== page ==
Adulterine castle

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The remains of the adulterine Wakefield Castle

Adulterine castles were fortifications built in England during the 12th century without royal approval, particularly during the civil war of the Anarchy between 1139 and 1154.

Details[edit]

During the civil war of the Anarchy, fought between the factions of Stephen of England and the Empress Matilda, both sides built a number of new castles to defend their territories and act as bases for expansion, typically motte and bailey designs such as those at Winchcombe, Upper Slaughter, or Bampton by the Empress's followers.[1] Similarly, Stephen built a new chain of fen-edge castles at Burwell, Lidgate, Rampton, Caxton, and Swavesey – all about six to nine miles (ten to fifteen km) apart – in order to protect his lands around Cambridge.[2]

Many of these castles were termed "adulterine", meaning unauthorised, because no formal permission was given for their construction.[3] Traditionally the King retained the right to approve new castle construction, but in the chaos of the war this was no longer the case. Contemporary chroniclers saw this as a matter of concern; Robert of Torigny suggested that as many as 1,115 such castles had been built during the conflict, although this was probably an exaggeration as elsewhere he suggests an alternative figure of 126.[4]

Matilda's son Henry II assumed the throne at the end of the war and immediately announced his intention to eliminate the adulterine castles that had sprung up during the war, but it is unclear how successful this effort was.[5] Robert of Torigny recorded that 375 were destroyed, without giving the details behind the figure; recent studies of selected regions have suggested that fewer castles were probably destroyed than once thought and that many may simply have been abandoned at the end of the conflict.[6] Certainly many of the new castles were transitory in nature: historian Oliver Creighton observes that 56 percent of those castles known to have been built during Stephen's reign have "entirely vanished".[7]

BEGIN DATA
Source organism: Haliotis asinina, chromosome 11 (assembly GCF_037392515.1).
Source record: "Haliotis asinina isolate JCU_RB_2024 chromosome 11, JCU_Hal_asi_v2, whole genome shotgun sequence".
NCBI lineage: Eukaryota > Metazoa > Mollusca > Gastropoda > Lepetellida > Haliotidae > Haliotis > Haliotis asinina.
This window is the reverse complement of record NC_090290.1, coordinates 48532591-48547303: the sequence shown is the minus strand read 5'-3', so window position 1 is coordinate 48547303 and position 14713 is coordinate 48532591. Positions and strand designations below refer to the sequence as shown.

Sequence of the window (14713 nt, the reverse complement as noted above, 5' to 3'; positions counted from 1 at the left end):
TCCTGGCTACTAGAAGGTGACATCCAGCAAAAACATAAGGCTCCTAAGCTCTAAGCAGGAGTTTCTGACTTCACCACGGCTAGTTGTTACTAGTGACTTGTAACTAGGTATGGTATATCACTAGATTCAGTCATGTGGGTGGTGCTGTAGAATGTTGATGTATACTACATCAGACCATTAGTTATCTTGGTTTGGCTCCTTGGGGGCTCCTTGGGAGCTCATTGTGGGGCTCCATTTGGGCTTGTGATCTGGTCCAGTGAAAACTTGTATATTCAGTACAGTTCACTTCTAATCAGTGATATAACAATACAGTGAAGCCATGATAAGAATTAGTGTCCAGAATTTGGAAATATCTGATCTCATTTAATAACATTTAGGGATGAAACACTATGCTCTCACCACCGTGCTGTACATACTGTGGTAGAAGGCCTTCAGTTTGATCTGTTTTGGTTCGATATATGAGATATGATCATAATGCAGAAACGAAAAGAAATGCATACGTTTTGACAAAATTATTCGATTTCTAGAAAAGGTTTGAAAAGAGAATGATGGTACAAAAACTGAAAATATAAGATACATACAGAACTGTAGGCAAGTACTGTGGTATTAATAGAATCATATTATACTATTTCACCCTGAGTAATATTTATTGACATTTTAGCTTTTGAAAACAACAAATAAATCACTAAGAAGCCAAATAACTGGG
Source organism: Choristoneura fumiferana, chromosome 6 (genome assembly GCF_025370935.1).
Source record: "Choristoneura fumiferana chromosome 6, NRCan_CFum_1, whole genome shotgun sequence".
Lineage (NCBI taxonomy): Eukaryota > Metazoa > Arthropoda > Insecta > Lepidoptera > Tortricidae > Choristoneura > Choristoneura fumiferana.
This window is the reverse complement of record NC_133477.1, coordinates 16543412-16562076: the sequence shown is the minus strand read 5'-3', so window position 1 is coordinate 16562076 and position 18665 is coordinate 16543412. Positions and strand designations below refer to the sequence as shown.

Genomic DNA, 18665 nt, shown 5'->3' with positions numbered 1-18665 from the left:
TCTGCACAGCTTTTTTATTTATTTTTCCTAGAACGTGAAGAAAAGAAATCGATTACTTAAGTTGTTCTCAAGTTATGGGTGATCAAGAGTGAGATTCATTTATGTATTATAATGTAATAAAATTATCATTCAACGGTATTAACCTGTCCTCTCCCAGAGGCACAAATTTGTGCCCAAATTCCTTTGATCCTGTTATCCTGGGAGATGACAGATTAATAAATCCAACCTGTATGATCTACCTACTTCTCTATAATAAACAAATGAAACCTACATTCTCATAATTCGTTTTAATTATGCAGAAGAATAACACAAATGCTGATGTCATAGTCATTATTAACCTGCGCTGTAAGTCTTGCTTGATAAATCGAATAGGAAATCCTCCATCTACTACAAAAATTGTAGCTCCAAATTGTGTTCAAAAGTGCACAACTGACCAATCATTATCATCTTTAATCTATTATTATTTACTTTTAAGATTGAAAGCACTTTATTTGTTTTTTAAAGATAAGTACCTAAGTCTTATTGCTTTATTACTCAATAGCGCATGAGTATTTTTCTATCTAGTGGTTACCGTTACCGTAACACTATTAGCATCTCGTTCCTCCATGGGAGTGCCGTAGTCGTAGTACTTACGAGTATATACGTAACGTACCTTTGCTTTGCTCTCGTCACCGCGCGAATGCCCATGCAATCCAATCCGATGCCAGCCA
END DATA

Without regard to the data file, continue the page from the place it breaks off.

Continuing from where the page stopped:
The term "adulterine" has been challenged in late 20th-century and 21st century scholarship. Some argue that it gives too strong a sense of royal authority and authorisation in the years running up to the Anarchy and gives a misleading impression of the process of gaining permission for castle construction.[citation needed]

See also[edit]

References[edit]

  1. ^ Walker, p. 15.
  2. ^ Creighton, p.59.
  3. ^ Coulson, p.69.
  4. ^ Coulson, p. 69; Bradbury, p. 191.
  5. ^ Bradbury, pp. 190–91.
  6. ^ Amt, p. 44.
  7. ^ Creighton, p.93.
Bibliography
  • Amt, Emilie. (1993) The Accession of Henry II in England: royal government restored, 1149–1159. Woodbridge, UK: Boydell Press. ISBN 978-0-85115-348-3.
  • Bradbury, Jim. (2009) Stephen and Matilda: the Civil War of 1139–53. Stroud, UK: The History Press. ISBN 978-0-7509-3793-1.
  • Coulson, Charles. (1994) "The Castles of the Anarchy," in King, Edmund. (ed) (1994) The Anarchy of King Stephen's Reign. Oxford: Oxford University Press. ISBN 0-19-820364-0.
  • Creighton, Oliver Hamilton. (2005) Castles and Landscapes: Power, Community and Fortification in Medieval England. London: Equinox. ISBN 978-1-904768-67-8.
  • Hull, Lise E. (2009) Understanding the Castle Ruins of England and Wales: How to Interpret the History and Meaning of Masonry and Earthworks. Jefferson, US: MacFarland. ISBN 978-0-7864-3457-2.
  • Walker, David. (1991) "Gloucestershire Castles," in Transactions of the Bristol and Gloucestershire Archaeological Society, 1991, Vol. 109.